How to Calm Crying Babies, According to Science

Science may have found the answer to calming crying babies. In fact, this Japanese study is really interesting.
How to Calm Crying Babies, According to Science
Laura Ruiz Mitjana

Written and verified by the psychologist Laura Ruiz Mitjana.

Last update: 05 October, 2022

If you have children, it’s likely that you’ve sometimes wondered how to calm their crying. In fact, seeing a child cry and not knowing why is one of the most stressful situations for any father or mother. Furthermore, not being able to calm them down generates even more anguish and upset.

A recent Japanese study, published in the journal, Current Biology, suggests a scientific formula to calm babies down and make them sleep when they’re crying.

How to calm crying babies

Science has long been concerned with the study and understanding of the human being in all its phases, including the infant stage. Within this volume of research, a really interesting study has just entered the arena that focuses its attention on the crying of babies.

This study was published in the journal, Current Biology, and conducted by the scientist, Kumi O. Kuroda and his collaborators, from the Riken Center for Brain Science (CBS) in Japan. He identified the importance of movement for calming crying infants. The research highlights the role of walking with babies in arms to calm them. In fact, it claims it’s the most effective way to calm their crying in a relatively short time.

Baby crying, depicting the research to calm crying babies

The study

To study how to calm crying babies, the research, in which the University of Trento (Italy) also participated, included a sample of 21 babies up to seven months of age. Although it was a small sample, the rest of the methodology was solid and was a way to start studying this aspect in children. In fact, it will serve as a basis for future research.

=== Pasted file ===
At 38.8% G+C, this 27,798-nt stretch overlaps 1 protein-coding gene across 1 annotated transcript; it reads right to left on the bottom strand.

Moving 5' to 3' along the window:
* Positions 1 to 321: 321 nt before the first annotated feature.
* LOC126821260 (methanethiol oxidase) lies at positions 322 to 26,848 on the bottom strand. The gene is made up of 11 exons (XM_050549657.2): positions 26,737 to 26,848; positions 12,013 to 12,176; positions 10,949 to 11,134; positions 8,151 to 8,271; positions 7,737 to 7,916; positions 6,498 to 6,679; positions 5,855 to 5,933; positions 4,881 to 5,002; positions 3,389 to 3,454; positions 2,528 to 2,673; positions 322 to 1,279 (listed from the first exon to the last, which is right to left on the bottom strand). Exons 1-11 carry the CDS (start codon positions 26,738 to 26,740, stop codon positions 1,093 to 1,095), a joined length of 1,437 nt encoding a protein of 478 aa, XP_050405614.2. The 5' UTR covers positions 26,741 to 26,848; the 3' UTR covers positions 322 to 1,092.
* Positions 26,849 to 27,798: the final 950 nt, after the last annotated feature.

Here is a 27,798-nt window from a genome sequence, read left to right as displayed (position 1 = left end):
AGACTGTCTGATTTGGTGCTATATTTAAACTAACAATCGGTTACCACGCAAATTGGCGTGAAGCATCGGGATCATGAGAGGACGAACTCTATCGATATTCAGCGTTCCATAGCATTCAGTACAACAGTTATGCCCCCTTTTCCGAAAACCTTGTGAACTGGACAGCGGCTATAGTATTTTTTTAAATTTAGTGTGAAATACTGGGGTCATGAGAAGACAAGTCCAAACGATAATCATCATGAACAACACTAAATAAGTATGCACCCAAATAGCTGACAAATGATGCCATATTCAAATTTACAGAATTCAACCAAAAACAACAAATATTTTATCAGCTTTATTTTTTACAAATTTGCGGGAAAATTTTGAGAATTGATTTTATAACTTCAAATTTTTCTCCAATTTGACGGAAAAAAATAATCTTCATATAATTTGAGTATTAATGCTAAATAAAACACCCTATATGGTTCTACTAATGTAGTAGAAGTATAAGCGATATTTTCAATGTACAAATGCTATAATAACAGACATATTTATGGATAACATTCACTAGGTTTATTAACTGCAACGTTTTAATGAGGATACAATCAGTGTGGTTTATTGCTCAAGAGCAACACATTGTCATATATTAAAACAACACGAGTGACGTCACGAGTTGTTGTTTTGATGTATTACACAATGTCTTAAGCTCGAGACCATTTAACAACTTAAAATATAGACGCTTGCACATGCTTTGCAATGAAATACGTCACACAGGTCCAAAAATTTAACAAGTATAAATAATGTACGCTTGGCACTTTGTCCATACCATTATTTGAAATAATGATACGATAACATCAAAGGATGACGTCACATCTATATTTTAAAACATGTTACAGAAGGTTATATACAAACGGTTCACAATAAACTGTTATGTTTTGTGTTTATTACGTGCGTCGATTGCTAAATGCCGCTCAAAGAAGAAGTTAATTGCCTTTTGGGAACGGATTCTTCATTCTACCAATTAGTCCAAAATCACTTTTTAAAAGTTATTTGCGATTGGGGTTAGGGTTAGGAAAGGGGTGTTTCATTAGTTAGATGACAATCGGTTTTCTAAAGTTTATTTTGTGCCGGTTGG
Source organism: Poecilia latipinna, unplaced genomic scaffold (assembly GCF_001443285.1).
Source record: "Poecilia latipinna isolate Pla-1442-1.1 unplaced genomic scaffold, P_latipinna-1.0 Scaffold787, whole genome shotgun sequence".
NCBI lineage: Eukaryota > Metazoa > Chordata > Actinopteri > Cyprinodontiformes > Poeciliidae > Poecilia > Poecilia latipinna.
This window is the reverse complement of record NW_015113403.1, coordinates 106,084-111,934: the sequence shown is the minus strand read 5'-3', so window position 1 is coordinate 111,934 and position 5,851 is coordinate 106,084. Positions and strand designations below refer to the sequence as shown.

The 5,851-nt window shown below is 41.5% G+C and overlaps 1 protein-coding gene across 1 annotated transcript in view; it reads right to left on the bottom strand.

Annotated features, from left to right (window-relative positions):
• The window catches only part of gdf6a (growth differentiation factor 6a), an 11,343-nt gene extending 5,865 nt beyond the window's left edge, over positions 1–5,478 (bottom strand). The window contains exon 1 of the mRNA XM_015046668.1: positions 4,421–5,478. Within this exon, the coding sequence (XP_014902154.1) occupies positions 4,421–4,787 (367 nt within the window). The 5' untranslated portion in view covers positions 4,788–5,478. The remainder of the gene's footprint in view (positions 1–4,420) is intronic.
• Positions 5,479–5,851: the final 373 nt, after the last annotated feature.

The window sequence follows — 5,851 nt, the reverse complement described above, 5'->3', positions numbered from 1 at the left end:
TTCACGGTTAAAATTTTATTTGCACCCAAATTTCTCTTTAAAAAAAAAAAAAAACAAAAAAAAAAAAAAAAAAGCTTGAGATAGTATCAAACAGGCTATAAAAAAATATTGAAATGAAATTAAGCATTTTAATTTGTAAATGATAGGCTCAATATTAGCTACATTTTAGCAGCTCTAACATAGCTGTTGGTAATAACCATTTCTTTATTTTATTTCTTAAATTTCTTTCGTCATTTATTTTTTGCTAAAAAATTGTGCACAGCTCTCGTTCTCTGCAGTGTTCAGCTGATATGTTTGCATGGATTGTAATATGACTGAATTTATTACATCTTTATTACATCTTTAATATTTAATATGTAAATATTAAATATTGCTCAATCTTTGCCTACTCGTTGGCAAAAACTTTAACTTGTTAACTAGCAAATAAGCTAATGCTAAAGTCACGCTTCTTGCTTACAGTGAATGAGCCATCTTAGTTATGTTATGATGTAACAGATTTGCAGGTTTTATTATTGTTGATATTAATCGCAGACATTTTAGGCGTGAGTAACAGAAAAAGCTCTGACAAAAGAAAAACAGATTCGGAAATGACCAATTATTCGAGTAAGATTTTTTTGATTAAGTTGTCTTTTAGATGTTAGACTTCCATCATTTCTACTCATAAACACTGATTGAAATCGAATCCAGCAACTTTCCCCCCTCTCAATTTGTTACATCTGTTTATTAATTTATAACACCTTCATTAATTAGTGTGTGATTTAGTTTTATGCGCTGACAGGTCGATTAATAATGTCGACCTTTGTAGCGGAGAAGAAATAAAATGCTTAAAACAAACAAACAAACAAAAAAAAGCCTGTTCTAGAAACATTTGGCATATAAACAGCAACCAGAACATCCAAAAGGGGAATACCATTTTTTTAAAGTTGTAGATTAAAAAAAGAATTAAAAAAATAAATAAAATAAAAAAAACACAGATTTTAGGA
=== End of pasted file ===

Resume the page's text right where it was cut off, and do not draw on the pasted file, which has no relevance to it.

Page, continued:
The study was developed from 32 sessions in which infants were monitored using electrocardiograms, with the aim of measuring their heart rates. They also used video cameras to record their expressions and movements.

Four methods to calm babies down

The researchers compared four methods: walking with the babies in arms, sitting while holding them, placing them in a stationary cradle, and using a rocking cradle.

The first and last methods managed to calm them, which suggests that it’s not enough to hold the children, but that they need movement. After five minutes of walking, no baby was crying and 45 percent of them had fallen asleep.

How to calm babies

The results of the research showed that the fastest way to calm a crying baby is when the mother holds them in their arms and moves with them. In other words, they walk while carrying them. The study also determined that this should be done for a period of between five to eight minutes, after which time the babies calmed down.

However, it doesn’t only concern the cessation of crying, but this practice also helps to lower the heart rate of babies. It allows them to calm down in a shorter time, even helping them to fall asleep more easily.

The study also recommends continuing to hold babies for an equal amount of time afterward, i.e. five to eight minutes while sitting on a sofa, and not putting them to bed immediately. It means the effects of the technique are more entrenched and the baby’s sleep becomes more stable.

This technique requires a maximum time of 16 minutes in total and is highly effective. In fact, for many parents, 16 minutes is a really short time compared to the time they spend calming their babies using other strategies.

Father calming a baby

An interesting find

This study showed that, when it comes to understanding how to calm crying babies, the movement produced by walking with the baby in the arms helps calm them down and fall asleep more easily. However, interestingly, the technique was also found to be highly effective on crying infants, but not so on calm infants.

In other words, when children who cried were kept moving, they usually calmed down in a maximum time of eight minutes, after which time they usually fell asleep. Nevertheless, this technique didn’t seem to work in helping non-crying babies fall asleep. 

Although the technique may not work in all cases, it’s a strategy with which positive results have been obtained. On the other hand, this and other studies currently underway could open exciting new doors for scientists who continue to study early childhood and child development.


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This text is provided for informational purposes only and does not replace consultation with a professional. If in doubt, consult your specialist.